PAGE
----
I would question the benefit of this style of training in an online system, even with a virtual instructor. Project support and actual project work should be considered mandatory for GB / BB and above levels of training.
    It is amazing how many people will sign up to save a few dollars and how many new and established training companies will promote e-learning to clients.

  5. Bill

    The subject of e-Learning is way overdue for an informed discussion based on DATA . I am amazed that Six Sigma professionals who would never evaluate a new process method using only intuition will draw conclusions about alternate training methods without any facts.

    Here’s a start: recently, the U.S. Department of Defense funded a meta-analysis of 96 different studies comparing the effectiveness of e-Learning to classroom training. The data indicate that asynchronous e-Learning is either equally or more effective than classroom-based instructor-led training. The studies covered a wide range of course subjects, not all comparable to Six Sigma, but the e-Learning advantage was actually more pronounced for the longer courses of greater complexity.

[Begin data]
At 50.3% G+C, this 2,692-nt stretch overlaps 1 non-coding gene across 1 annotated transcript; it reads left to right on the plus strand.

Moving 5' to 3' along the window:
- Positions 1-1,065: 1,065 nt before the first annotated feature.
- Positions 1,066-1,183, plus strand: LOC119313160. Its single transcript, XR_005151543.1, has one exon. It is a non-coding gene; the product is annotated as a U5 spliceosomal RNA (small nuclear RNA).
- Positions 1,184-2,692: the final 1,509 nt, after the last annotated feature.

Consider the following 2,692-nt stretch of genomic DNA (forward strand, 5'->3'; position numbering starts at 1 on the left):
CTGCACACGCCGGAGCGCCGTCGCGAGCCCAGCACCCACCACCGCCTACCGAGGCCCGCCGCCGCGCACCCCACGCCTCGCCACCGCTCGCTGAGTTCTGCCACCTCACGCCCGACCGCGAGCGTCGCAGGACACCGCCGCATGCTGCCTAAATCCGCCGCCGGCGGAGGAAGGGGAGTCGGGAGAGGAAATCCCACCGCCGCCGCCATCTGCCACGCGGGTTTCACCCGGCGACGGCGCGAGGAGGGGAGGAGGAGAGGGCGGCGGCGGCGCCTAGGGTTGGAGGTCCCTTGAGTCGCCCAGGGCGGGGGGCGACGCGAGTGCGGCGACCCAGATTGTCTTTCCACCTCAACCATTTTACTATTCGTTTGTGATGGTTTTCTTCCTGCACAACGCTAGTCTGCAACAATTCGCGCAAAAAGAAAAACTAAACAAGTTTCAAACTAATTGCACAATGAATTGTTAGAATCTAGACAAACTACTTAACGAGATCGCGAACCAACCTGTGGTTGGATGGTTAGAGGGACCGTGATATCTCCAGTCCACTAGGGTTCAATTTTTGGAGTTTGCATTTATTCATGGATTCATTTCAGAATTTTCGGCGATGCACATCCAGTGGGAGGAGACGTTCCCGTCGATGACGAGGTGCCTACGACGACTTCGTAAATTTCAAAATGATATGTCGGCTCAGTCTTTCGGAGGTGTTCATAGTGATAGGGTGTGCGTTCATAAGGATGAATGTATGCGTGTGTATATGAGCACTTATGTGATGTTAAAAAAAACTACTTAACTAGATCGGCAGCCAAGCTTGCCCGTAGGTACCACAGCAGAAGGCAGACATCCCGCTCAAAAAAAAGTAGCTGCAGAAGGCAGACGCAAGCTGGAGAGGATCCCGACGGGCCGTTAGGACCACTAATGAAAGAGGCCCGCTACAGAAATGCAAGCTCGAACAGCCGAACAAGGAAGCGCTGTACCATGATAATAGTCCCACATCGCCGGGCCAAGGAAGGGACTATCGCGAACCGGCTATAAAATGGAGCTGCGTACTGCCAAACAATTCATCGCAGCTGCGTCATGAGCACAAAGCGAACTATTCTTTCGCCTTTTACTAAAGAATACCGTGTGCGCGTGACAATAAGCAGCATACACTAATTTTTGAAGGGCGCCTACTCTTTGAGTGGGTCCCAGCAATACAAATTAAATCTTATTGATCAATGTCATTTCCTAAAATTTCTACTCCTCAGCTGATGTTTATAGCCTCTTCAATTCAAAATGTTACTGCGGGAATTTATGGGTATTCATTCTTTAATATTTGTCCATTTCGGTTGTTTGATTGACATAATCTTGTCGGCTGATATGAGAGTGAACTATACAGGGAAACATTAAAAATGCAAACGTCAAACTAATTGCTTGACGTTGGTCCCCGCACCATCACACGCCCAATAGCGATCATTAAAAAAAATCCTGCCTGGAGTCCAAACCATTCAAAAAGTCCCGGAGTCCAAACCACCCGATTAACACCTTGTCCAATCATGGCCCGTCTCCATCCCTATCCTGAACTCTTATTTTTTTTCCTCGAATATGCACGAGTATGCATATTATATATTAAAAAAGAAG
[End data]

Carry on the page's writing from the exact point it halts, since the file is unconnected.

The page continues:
6. Richard Guberman

    I would think that a classroom environment has to be better than e-learning.

    My question is how do you go about taking the courses for green/black belts when your company is not interested in six-sigma but you are looking to advance your skills/career?

  7. Gary

    My thought would be to possibly exercise the skill in a non-work environment, like with a community group or with a church group. Many of these organizations may have never considered how their ’processes’ could be improved, especially through tools of Six Sigma and the DMAIC methodology. This approach would help your proficiency with the tools.

    You would still need to have the training, but at least you would have a project.

    With regards to your company not being interesed in Six Sigma, I feel you need a small ’win’ to demonstrate the power of the tools and methodology. Give thought to what that might be, obtain the support of a couple of co-workers and tackle a specific department issue where you work, and address that issue with the Six Sigma tools.

    I hope that helps.


  8. Richard Guberman